ourEconomy: Opinion

What the US election means for Puerto Rico's fight for democracy and dignity

Puerto Ricans have much to gain and much to lose on 3 November.

Ed Morales
30 October 2020, 5.08pm
Richard B. Levine/SIPA USA/PA Images

This November, Puerto Rico is bracing itself for two different elections that will have great repercussions for its future.

The US general election could reshape policy towards the unincorporated territory in the years to come, particularly if Democrats regain the presidency and the senate. This is even though its residents, who are nominally American citizens, can’t vote.

The local elections for governor and the legislature, also taking place on 3 November, could also lead to major change – particularly if it creates a shift away from Puerto Rico’s two major parties and toward a new kind of politics.

Three years after a devastating hurricane wreaked havoc on the island, and four years after the island had much of its governmental autonomy stripped away from it by a fiscal control board that oversees its budget, Puerto Ricans are fighting to retain a sense of democracy and dignity.

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Puerto Rico is still a colony of the US. This was recently confirmed in June when the Supreme Court ruled against a lawsuit brought against the Fiscal Oversight and Management Board (FOMB), which was imposed on the island in 2017 to restructure its $72 billion debt.

The lawsuit was brought forward by an unlikely partnership of hedge funds, who were trying to extract better terms of repayment, and the Puerto Rico Electrical Authority’s union, which believed the FOMB infringed on their labor rights.

The court ruled that the US Congress’s naming of the FOMB’s members did not violate the Constitution’s Appointments Clause, using logic that the US has often used when dealing with Puerto Rico. Under the Territorial Clause, re-interpreted by a series of racist early twentieth century Supreme Court rulings, Congress claims a plenary power over Puerto Rico, allowing the Court to rule that the FOMB’s duties were local, and not federal in nature.

Up until now, the deceptively named New Progressive Party, now dominated by its right wing, has held onto power through the governor and both legislatures. The party is sponsoring another poorly conceived, non-binding plebiscite which simply asks: “Should Puerto Rico be admitted as a US state?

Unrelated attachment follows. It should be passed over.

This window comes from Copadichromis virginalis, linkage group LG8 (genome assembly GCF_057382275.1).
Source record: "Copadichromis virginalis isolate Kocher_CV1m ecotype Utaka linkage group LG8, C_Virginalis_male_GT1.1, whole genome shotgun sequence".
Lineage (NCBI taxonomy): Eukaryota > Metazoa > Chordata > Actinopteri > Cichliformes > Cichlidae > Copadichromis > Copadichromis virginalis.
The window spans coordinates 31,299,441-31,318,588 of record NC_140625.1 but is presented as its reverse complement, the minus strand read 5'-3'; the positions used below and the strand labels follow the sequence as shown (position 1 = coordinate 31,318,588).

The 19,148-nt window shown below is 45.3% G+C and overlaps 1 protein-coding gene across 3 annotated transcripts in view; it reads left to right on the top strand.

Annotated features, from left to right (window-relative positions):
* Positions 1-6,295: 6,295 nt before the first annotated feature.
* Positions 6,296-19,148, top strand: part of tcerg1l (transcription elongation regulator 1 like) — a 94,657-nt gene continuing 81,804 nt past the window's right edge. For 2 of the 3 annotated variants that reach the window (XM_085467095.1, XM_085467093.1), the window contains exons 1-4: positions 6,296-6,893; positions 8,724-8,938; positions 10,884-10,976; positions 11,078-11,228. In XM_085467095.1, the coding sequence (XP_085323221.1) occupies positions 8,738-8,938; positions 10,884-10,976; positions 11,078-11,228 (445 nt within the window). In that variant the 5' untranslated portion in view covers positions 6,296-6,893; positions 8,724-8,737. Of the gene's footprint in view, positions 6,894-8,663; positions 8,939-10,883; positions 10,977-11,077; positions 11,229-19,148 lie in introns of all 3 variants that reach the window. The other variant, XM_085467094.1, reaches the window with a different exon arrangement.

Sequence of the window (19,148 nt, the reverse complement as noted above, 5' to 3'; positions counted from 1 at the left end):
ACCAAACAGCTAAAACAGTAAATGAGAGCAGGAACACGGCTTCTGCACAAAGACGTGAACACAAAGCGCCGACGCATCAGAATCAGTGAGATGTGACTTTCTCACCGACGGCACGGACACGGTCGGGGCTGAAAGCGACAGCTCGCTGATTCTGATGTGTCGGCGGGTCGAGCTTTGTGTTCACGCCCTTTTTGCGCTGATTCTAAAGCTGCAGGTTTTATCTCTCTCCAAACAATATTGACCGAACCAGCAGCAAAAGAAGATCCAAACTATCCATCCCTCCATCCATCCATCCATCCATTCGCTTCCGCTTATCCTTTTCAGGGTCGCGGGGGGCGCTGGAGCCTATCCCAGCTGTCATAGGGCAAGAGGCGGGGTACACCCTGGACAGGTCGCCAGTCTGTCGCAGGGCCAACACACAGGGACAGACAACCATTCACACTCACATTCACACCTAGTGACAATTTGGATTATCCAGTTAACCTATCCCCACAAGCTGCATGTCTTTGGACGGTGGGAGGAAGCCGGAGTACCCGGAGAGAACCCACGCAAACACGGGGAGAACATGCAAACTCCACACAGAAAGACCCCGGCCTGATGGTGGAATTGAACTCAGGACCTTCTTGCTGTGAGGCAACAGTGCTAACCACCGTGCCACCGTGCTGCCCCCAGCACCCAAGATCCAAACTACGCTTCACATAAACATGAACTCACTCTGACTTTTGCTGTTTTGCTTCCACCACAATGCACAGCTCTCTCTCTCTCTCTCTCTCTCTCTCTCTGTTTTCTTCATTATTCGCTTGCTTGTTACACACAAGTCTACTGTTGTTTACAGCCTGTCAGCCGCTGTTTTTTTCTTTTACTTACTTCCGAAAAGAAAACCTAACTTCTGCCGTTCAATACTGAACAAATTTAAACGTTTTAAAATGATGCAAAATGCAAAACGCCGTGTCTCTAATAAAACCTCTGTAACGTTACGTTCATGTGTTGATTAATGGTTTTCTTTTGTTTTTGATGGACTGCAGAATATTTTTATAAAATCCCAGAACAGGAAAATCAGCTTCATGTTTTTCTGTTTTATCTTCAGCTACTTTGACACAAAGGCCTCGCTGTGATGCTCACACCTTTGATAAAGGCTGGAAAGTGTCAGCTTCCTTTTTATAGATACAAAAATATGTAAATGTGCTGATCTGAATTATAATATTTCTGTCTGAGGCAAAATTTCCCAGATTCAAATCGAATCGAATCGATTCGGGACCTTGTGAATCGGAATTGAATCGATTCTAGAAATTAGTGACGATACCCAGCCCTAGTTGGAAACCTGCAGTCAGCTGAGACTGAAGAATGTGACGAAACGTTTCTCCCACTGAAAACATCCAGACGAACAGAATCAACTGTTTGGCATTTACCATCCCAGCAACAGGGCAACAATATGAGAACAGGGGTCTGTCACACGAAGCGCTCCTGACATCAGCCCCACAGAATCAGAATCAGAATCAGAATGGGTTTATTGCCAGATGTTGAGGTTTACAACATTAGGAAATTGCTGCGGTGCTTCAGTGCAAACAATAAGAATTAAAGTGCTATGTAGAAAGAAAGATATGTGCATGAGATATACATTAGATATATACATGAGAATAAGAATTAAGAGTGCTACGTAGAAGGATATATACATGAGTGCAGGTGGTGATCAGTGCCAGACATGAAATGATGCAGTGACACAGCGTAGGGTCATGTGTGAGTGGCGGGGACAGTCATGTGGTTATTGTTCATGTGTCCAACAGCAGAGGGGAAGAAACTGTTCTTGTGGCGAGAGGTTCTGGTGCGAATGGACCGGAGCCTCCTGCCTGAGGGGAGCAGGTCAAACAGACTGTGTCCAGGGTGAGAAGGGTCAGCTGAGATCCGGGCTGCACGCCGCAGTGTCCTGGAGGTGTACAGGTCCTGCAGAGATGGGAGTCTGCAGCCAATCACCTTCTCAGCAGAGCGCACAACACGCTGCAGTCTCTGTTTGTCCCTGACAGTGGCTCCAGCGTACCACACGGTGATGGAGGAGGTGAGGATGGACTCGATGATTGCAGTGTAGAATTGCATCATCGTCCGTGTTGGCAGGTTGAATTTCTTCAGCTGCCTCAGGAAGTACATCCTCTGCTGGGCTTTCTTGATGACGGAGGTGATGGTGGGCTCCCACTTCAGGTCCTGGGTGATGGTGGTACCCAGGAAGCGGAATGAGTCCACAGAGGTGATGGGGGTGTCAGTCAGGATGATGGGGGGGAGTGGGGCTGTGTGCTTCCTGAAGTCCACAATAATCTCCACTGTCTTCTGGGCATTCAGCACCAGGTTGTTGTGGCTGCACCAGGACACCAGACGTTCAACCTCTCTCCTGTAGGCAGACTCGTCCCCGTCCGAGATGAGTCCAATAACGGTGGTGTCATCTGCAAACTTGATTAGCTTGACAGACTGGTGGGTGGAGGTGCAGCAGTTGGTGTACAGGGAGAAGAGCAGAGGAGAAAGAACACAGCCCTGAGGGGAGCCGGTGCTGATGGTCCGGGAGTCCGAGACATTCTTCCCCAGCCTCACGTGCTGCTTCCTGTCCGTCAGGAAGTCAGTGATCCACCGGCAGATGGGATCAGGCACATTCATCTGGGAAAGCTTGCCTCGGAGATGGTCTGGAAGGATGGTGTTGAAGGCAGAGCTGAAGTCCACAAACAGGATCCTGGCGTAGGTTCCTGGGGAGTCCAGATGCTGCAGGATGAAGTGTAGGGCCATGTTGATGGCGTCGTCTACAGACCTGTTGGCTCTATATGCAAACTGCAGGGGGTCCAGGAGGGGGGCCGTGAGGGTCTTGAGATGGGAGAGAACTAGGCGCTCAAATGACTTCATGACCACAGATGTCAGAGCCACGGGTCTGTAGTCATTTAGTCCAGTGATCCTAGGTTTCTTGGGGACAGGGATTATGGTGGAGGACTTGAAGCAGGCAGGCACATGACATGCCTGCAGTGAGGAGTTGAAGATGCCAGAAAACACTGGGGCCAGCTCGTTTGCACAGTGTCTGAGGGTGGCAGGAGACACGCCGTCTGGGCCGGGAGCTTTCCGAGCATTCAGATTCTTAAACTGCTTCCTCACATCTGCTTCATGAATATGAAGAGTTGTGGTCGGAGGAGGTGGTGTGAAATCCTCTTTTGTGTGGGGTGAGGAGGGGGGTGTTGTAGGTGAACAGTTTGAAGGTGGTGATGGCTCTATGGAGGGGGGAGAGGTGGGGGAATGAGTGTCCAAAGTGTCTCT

This format, which does not suggest any alternative status, is the second in a row conceived and executed by the pro-statehood party. The last time this happened in 2017, it achieved a result of 97% in favor because a boycott by the pro-Commonwealth (status quo) party meant that the turnout was only 23% of the electorate.

All three of Puerto Rico’s most powerful politicians – the unelected Governor Wanda Vásquez, the Resident Commissioner (non-voting Representative in the House of Representatives) Jennifer González, and the Senate President Tomás Rivera Schatz – are right-wing Trump supporters. They are seemingly oblivious to the fact that Trump, Senate Majority Leader Mitch McConnell and various other powerful Republicans have all recently stated they are not in favor of statehood. It is difficult to measure what support statehood has on the island, as polls seem to show that most who are against statehood refuse to answer the question.

While some liberal members of Congress support Puerto Rican statehood, and some US-based Puerto Rican politicians also favor it, others think supporters are misguided. Recently Nydia Velásquez and Alexandria Ocasio Cortez supported a bill that would create a Status Convention in Puerto Rico where islanders could debate status proposals and create a binding referendum that could result in true self-determination.